Thriller Rod Lott
Promises the cover of 1968’s “The Venetian Affair” from Warner Archive,
“Murder! Spies! Women!” They left off “Disappointment!” Released in
conjunction with a multi-disc set of “The Man from U.N.C.L.E.” feature
films, the film stars Napoleon Solo himself, Robert Vaughn, but as
ex-spy Bill Fenner, and with the espionage exploits as straight and
bleak as “The Spy Who Came in from the Cold.”
Comedy Rod Lott
Two new movies tackle the coming-of-age dramedy in entirely different
ways, yet neither succeeds in being particularly moving or reaching its
goals, despite some strong moments. Meet "Hesher," which earned a
theatrical release, and "Just Peck," which didn't.
Action Rod Lott
I can't think of the last time a straight-up martial arts film got a
wide theatrical release. Ten, 15 years ago, it used to happen all the
time after Jackie Chan burst through with "Rumble in the Bronx." Not
every Hong Kong actioner is worth importing these days, of course, but
"True Legend" s widespread love that one hopes it will find on Blu-ray
Sci-Fi Rod Lott
As a huge Vincent Price fan, I’ve literally been waiting more than a
decade for 1961’s “Master of the World” to hit DVD. At one time, it was
slated to be released under MGM’s “Midnite Movies” line — I remember
reading in a magazine that screenwriter Richard Matheson either
completed interviews or commentary for it — before the studio abandoned
Documentary on late Oklahoma NBA star due around Thanksgiving.
Wayman Tisdale, the Tulsan who conquered the Olympics, the NBA and the jazz charts, is the subject of a new documentary, naturally named “The Wayman Tisdale Story.” After a battle with bone cancer, Tisdale died in 2009 at the age of 44.
While ESPN is slated to air the doc sometime this fall, a DVD street date of Nov. 22 has been announced. Packaged with the film will be a 13-track CD featuring music from Tisdale’s nine contemporary jazz albums. One song, “Slam Dunk,” is previously unreleased, while another, “Cryin’ for Me (Wayman’s Song),” is performed by fellow Oklahoman Toby Keith.
The documentary already has won awards at the Park City Film and Music Festival, the International Christian Film Festival, the Los Angeles Sports Film Festival and the Pan African Film Festival. —Rod Lott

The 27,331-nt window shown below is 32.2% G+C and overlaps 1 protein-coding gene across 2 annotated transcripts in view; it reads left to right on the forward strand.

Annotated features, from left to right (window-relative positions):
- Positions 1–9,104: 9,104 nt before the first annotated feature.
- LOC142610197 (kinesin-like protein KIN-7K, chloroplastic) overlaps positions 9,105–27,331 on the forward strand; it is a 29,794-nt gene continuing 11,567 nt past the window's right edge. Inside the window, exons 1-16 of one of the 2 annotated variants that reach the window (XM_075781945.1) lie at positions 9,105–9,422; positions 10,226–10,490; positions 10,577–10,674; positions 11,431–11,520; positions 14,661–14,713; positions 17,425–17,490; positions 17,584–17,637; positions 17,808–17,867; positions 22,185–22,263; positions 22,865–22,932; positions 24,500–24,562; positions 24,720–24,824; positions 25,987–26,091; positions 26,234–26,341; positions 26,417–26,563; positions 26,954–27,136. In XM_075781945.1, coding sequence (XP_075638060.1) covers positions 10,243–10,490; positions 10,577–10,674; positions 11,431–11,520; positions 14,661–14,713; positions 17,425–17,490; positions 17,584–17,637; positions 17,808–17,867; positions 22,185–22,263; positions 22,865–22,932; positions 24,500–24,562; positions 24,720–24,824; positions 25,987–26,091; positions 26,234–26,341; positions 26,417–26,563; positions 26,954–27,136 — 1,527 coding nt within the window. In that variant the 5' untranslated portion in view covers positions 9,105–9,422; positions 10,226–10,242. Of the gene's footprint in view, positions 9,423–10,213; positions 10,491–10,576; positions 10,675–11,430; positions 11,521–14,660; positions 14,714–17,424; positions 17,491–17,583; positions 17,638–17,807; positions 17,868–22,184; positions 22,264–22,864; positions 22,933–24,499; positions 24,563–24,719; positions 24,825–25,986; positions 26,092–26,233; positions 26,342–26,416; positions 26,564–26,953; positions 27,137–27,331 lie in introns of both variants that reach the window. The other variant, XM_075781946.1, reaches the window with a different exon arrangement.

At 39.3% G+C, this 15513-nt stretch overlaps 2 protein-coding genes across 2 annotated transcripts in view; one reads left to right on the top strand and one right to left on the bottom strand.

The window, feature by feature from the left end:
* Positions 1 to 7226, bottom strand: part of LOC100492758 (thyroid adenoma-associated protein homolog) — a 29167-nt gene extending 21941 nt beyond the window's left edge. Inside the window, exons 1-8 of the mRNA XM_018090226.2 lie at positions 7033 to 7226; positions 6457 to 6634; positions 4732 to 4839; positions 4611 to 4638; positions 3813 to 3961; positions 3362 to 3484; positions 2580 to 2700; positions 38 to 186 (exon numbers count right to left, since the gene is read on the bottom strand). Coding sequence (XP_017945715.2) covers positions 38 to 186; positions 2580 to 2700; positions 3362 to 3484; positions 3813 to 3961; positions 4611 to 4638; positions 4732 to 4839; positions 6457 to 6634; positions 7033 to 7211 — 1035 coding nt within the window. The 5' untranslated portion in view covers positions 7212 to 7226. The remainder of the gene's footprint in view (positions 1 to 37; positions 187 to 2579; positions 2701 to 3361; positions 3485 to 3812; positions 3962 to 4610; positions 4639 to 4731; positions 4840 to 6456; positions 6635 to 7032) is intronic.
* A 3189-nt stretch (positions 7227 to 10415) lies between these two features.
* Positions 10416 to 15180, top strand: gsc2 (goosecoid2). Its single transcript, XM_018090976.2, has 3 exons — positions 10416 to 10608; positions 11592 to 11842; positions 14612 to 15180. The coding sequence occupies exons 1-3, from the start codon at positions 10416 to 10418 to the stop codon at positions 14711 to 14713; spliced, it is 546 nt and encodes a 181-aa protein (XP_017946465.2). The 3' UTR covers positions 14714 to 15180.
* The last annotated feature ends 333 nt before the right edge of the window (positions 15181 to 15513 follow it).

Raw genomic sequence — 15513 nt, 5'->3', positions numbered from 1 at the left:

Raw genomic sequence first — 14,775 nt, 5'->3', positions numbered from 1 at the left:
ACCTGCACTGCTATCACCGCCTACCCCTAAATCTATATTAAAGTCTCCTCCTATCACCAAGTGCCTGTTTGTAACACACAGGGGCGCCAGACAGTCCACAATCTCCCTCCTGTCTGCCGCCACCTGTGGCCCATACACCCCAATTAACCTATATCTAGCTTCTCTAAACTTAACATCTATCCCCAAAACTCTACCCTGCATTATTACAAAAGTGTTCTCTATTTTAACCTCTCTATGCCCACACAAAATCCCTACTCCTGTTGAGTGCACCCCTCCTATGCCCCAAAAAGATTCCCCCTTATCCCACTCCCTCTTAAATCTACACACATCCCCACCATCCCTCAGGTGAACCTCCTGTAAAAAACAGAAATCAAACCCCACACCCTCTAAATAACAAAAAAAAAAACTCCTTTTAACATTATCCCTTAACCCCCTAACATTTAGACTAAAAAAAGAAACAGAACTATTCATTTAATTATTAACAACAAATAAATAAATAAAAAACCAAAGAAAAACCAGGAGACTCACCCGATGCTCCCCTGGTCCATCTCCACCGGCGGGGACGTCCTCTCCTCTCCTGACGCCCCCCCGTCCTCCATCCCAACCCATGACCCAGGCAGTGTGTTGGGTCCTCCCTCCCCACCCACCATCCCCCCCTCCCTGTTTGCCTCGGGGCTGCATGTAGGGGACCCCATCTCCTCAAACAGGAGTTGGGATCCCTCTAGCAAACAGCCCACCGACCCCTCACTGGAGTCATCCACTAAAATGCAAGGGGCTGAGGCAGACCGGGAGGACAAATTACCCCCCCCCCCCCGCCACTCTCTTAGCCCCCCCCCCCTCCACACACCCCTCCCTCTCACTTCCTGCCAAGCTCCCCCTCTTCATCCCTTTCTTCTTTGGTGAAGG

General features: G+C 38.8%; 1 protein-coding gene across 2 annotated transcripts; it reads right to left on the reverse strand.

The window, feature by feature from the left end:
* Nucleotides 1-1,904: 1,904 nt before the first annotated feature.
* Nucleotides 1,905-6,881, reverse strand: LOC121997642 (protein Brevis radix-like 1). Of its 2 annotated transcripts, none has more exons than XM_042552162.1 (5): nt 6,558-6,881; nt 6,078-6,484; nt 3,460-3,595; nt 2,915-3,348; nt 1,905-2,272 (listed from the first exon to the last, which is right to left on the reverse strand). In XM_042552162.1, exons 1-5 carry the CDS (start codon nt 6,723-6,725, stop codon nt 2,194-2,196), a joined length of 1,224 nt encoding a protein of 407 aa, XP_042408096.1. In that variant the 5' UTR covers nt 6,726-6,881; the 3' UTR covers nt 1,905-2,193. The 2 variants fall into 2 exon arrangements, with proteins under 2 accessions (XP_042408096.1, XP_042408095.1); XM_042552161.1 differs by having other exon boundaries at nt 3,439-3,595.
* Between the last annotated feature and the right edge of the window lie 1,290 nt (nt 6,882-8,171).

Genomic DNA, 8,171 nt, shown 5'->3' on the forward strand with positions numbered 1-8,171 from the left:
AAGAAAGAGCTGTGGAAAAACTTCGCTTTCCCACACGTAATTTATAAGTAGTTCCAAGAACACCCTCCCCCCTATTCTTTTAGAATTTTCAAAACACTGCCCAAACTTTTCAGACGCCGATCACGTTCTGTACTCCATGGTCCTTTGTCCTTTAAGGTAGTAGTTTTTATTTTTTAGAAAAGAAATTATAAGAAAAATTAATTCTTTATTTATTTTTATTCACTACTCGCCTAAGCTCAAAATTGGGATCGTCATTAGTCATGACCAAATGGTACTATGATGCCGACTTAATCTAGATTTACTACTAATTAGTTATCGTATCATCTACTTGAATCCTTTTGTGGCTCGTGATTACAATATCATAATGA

Oklahoma City University has announced the lineup for the 30th-anniversary installment of its Film Series. It kicks off Sunday, Sept. 25 with the 1957 Oscar-winning musical romance “Black Orpheus,” (poster pictured) colorfully directed by Marcel Camus.
The rest of the scheduled films are: • Lee Chang-dong’s “Poetry,” Oct. 9 • George Sluizer’s “The Vanishing,” Oct. 23 • Ken Loach’s “Kes,” Nov. 6 • Jean Renoir’s “The River,” Jan. 22, 2012 • Majid Majidi’s “Children of Heaven,” Feb. 5, 2012 • Claudia Llosa’s “The Milk of Sorrow,” Feb. 19, 2012 • Kenji Mizoguchi's “Sansho the Bailiff,” March 4, 2012
“Poetry” recently showed at the Oklahoma City Museum of Art, and I can vouch for the South Korean drama’s excellence. “The Vanishing” is sly programming for the pre-Halloween slot, as the Danish thriller from 1988 bears one chiller of an ending (skip its 1993 subpar American remake, however).
All films are free, and shown in the Kerr-McGee Auditorium in the college’s Meinders School of Business, N.W. 27th Street and McKinley Avenue. —Rod Lott
‘Women Behind Bars’ documentary probes state’s high incarceration rate of females.
Bar none, the Sooner state is first in the nation at putting women behind bars. According to the Oklahoma Department of Correction, we incarcerate 132 women per 100,000 population — almost double the national average.
More than 85 percent of those females are mothers, and the majority of female inmates are nonviolent offenders. But we even have one on death row: Brenda Andrew, convicted in 2004 for the 2001 murder of her husband, Rob Andrew. On Tuesday, Sept. 20, you can get a peek into this judicial phenomenon with a free screening of the documentary “Women Behind Bars: The Voices of Oklahoma’s Incarcerated Women and Their Children.” Doors open at 6:30 p.m. for the 7 p.m. showing at the Thurman J. White Forum Auditorium, 1704 Asp in Norman; a panel discussion follows, hosted by the University of Oklahoma College of Liberal Studies.
Having premiered at this summer’s deadCENTER Film Festival, the doc is directed, produced and edited by OU alum Amina Benalioulhaj. —Rod Lott